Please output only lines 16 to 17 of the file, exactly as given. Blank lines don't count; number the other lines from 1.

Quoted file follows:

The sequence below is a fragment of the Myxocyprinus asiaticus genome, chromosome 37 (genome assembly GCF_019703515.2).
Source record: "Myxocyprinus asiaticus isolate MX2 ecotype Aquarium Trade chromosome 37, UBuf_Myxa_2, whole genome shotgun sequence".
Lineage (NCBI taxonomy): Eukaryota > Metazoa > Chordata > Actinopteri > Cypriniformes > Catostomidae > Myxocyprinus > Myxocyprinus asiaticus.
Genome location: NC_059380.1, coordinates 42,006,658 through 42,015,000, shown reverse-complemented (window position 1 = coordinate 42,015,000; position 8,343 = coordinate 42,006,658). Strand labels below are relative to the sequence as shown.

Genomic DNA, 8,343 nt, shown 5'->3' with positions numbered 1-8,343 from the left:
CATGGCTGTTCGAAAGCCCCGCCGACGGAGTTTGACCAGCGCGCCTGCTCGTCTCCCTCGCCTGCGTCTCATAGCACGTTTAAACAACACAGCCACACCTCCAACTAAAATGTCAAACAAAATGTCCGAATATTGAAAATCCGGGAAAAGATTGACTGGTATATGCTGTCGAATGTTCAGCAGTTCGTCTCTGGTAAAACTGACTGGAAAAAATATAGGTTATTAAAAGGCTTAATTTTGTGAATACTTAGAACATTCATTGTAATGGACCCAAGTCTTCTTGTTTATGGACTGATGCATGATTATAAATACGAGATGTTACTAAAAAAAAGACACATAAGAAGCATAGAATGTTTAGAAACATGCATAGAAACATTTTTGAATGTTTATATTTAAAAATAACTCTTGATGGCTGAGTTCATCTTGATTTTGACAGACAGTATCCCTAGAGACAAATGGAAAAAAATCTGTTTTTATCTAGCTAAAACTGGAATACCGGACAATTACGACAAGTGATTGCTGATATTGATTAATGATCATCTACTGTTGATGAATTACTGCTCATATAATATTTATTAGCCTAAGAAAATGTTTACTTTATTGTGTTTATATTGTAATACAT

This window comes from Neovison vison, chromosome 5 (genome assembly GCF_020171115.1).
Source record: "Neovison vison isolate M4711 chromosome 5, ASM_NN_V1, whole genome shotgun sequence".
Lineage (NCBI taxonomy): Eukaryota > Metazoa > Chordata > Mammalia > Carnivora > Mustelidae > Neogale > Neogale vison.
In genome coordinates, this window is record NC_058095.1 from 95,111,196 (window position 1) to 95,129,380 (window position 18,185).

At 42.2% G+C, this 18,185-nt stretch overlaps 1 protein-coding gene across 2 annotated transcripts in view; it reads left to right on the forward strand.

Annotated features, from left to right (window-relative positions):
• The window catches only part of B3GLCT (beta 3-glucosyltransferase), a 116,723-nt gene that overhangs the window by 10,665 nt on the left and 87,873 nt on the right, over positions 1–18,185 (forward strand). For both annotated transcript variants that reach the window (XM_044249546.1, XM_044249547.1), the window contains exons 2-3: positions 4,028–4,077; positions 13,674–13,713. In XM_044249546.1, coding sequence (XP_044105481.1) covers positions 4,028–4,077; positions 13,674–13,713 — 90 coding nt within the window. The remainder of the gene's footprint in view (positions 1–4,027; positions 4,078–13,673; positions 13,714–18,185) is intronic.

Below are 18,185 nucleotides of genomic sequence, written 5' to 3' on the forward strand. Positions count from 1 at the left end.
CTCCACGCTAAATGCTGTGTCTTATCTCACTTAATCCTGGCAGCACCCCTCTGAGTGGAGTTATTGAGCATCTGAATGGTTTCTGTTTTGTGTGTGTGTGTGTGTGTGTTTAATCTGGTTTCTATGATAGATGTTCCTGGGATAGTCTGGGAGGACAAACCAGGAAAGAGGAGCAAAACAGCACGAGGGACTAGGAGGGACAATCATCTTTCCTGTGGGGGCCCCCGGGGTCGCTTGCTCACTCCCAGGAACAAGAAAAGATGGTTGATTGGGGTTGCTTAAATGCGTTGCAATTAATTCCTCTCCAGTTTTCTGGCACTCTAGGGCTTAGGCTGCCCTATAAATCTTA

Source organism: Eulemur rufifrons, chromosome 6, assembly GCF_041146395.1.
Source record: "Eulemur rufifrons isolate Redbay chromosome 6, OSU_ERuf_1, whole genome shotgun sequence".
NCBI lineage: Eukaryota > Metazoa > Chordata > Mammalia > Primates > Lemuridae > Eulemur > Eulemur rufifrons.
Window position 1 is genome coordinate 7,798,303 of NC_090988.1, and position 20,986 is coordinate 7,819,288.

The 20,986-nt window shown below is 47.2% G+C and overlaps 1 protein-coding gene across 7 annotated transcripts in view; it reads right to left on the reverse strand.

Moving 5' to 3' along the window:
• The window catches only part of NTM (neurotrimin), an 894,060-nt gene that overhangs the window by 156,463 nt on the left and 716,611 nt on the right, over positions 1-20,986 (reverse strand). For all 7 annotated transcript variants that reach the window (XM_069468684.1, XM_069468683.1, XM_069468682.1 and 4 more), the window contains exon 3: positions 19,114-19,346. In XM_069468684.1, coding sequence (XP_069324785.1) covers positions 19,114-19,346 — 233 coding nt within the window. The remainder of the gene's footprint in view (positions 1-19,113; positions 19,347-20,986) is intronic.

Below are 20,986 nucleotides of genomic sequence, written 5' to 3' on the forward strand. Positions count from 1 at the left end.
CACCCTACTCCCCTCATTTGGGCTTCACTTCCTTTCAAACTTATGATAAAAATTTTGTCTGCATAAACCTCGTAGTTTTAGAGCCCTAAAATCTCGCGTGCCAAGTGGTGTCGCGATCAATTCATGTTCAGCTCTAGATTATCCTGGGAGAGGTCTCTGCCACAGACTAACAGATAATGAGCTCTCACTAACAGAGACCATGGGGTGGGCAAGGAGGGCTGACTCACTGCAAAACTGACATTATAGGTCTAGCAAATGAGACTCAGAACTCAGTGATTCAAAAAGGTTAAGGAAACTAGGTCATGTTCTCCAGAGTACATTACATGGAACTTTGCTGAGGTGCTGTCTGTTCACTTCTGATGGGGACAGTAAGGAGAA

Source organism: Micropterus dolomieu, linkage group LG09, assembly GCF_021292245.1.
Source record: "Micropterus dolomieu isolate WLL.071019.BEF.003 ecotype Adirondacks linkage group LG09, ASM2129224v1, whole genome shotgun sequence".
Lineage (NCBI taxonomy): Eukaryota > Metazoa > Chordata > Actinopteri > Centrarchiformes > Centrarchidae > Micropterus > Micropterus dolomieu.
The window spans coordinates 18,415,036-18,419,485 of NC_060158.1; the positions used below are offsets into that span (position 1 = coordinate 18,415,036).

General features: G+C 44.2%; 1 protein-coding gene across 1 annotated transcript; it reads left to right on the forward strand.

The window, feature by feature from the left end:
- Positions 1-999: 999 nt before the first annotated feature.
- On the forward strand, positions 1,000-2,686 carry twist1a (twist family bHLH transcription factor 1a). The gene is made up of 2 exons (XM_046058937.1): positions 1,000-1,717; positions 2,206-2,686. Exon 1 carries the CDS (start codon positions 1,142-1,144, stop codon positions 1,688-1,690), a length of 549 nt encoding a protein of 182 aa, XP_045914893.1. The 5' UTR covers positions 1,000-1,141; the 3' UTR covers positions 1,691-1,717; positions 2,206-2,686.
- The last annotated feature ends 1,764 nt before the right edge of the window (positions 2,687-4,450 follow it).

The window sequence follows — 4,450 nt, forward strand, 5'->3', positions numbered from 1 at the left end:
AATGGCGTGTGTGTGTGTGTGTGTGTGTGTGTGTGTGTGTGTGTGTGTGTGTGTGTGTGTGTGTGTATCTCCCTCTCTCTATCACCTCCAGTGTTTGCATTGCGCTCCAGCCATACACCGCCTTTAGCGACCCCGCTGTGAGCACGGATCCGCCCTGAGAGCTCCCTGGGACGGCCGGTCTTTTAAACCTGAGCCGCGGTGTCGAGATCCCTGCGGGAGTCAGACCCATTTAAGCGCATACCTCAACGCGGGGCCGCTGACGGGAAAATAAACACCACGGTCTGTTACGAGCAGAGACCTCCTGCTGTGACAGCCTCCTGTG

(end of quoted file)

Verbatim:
Source organism: Eulemur rufifrons, chromosome 6, assembly GCF_041146395.1.
Source record: "Eulemur rufifrons isolate Redbay chromosome 6, OSU_ERuf_1, whole genome shotgun sequence".